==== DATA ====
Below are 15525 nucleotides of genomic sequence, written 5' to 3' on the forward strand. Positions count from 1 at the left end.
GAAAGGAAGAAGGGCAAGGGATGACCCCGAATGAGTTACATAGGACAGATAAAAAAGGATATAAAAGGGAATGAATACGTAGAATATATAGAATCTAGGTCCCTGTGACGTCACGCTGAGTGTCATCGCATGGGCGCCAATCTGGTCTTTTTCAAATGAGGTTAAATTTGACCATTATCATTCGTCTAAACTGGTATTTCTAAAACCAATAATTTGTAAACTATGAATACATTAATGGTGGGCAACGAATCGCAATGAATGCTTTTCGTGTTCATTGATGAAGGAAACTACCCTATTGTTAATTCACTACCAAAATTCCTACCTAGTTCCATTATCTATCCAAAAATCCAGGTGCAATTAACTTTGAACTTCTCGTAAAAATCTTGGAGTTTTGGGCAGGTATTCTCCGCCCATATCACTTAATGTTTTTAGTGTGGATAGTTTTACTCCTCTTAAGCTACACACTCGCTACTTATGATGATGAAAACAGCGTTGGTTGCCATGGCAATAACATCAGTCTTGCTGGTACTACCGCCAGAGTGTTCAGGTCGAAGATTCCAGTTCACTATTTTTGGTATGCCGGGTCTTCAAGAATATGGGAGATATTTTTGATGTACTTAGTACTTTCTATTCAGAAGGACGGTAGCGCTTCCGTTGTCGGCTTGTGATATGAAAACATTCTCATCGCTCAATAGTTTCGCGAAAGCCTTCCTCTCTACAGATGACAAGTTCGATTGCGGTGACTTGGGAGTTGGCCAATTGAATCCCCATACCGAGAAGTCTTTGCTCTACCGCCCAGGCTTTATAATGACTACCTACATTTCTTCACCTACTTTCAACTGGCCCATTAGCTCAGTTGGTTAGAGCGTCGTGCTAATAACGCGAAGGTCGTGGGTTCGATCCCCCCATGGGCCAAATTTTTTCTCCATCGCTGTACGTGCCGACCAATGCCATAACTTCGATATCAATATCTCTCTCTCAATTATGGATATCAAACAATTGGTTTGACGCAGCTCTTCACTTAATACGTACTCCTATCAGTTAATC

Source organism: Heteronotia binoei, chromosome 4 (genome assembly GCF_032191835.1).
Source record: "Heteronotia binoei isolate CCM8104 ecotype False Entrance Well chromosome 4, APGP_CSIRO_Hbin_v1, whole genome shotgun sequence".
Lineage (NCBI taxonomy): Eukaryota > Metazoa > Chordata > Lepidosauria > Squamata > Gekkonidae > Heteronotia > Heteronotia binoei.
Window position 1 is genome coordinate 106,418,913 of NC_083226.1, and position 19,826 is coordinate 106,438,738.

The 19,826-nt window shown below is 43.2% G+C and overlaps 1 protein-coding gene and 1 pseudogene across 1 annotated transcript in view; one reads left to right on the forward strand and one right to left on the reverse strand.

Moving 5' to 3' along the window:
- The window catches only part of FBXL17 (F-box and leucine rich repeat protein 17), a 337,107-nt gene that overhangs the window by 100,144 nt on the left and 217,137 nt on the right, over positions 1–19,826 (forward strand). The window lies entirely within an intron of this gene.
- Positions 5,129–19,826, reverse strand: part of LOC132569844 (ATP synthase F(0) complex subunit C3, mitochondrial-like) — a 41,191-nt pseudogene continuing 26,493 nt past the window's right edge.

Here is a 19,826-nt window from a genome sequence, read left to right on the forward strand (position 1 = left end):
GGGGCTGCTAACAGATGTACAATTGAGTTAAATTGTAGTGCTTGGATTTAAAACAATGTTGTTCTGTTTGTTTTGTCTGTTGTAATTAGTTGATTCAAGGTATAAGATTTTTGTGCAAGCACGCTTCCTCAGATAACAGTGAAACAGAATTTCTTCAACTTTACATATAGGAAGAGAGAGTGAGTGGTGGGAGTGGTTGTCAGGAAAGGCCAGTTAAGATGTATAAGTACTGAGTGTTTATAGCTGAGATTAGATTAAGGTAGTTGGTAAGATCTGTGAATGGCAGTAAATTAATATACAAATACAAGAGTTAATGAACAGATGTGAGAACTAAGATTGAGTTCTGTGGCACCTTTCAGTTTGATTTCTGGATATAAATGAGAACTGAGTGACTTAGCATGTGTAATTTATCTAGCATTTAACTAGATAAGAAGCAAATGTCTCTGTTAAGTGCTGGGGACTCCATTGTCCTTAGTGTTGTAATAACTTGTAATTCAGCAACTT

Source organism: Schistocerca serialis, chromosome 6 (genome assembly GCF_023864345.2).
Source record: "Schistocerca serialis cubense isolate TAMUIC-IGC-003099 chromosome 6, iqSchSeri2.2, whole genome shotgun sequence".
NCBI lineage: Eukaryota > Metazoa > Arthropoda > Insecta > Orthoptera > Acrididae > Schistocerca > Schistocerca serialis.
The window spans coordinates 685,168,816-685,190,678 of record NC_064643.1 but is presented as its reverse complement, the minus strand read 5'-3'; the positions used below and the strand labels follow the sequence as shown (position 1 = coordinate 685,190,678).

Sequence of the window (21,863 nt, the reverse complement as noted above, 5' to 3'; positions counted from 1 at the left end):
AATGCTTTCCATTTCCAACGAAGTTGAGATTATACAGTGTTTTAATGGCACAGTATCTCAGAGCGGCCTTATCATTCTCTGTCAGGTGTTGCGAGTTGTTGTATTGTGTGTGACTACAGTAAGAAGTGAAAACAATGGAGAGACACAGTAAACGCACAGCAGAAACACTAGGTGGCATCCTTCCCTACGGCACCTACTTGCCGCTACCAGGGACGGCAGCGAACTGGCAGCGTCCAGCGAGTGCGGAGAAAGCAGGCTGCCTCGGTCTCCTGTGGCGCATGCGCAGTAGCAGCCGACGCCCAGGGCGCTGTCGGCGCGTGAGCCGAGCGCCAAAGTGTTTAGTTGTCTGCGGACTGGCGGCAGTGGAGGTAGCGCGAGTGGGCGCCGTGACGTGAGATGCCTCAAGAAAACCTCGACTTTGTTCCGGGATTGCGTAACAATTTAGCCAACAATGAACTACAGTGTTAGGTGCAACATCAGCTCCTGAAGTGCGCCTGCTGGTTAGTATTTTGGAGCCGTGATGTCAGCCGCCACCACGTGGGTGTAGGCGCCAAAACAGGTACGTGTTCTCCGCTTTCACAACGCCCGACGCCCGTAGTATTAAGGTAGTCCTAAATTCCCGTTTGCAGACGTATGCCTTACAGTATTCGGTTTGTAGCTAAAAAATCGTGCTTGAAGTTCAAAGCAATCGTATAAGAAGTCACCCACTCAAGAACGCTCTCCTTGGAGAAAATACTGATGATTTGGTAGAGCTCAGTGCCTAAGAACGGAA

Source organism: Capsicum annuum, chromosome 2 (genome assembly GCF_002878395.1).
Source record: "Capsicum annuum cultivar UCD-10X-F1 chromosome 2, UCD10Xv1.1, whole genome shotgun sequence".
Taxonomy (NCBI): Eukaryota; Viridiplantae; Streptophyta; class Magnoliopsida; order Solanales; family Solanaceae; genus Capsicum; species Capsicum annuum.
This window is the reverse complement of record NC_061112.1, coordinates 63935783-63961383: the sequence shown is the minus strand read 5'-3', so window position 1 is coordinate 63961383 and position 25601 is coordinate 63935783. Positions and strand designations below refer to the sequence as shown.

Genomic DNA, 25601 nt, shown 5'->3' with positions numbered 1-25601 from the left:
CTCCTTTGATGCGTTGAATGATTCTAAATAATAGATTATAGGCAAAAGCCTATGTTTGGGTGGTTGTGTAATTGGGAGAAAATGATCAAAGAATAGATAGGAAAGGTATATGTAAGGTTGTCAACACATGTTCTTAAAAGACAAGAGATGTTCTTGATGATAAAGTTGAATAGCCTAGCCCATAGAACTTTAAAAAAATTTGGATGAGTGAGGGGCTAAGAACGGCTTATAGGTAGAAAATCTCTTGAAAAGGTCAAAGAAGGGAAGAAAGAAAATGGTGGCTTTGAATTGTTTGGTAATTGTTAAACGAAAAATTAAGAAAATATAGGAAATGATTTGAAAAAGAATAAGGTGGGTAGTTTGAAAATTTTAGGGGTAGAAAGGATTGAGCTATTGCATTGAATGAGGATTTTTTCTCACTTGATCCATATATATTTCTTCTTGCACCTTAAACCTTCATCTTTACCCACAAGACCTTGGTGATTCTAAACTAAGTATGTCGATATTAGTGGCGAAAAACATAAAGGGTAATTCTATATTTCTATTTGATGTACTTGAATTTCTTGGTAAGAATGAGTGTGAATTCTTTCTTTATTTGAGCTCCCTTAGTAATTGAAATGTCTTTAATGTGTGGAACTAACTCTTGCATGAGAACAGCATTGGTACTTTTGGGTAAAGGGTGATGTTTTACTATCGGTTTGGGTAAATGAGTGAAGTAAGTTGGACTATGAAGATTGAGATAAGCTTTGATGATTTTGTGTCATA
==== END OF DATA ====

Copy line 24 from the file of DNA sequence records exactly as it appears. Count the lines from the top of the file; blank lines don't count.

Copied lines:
CTCCTTTGATGCGTTGAATGATTCTAAATAATAGATTATAGGCAAAAGCCTATGTTTGGGTGGTTGTGTAATTGGGAGAAAATGATCAAAGAATAGATAGGAAAGGTATATGTAAGGTTGTCAACACATGTTCTTAAAAGACAAGAGATGTTCTTGATGATAAAGTTGAATAGCCTAGCCCATAGAACTTTAAAAAAATTTGGATGAGTGAGGGGCTAAGAACGGCTTATAGGTAGAAAATCTCTTGAAAAGGTCAAAGAAGGGAAGAAAGAAAATGGTGGCTTTGAATTGTTTGGTAATTGTTAAACGAAAAATTAAGAAAATATAGGAAATGATTTGAAAAAGAATAAGGTGGGTAGTTTGAAAATTTTAGGGGTAGAAAGGATTGAGCTATTGCATTGAATGAGGATTTTTTCTCACTTGATCCATATATATTTCTTCTTGCACCTTAAACCTTCATCTTTACCCACAAGACCTTGGTGATTCTAAACTAAGTATGTCGATATTAGTGGCGAAAAACATAAAGGGTAATTCTATATTTCTATTTGATGTACTTGAATTTCTTGGTAAGAATGAGTGTGAATTCTTTCTTTATTTGAGCTCCCTTAGTAATTGAAATGTCTTTAATGTGTGGAACTAACTCTTGCATGAGAACAGCATTGGTACTTTTGGGTAAAGGGTGATGTTTTACTATCGGTTTGGGTAAATGAGTGAAGTAAGTTGGACTATGAAGATTGAGATAAGCTTTGATGATTTTGTGTCATA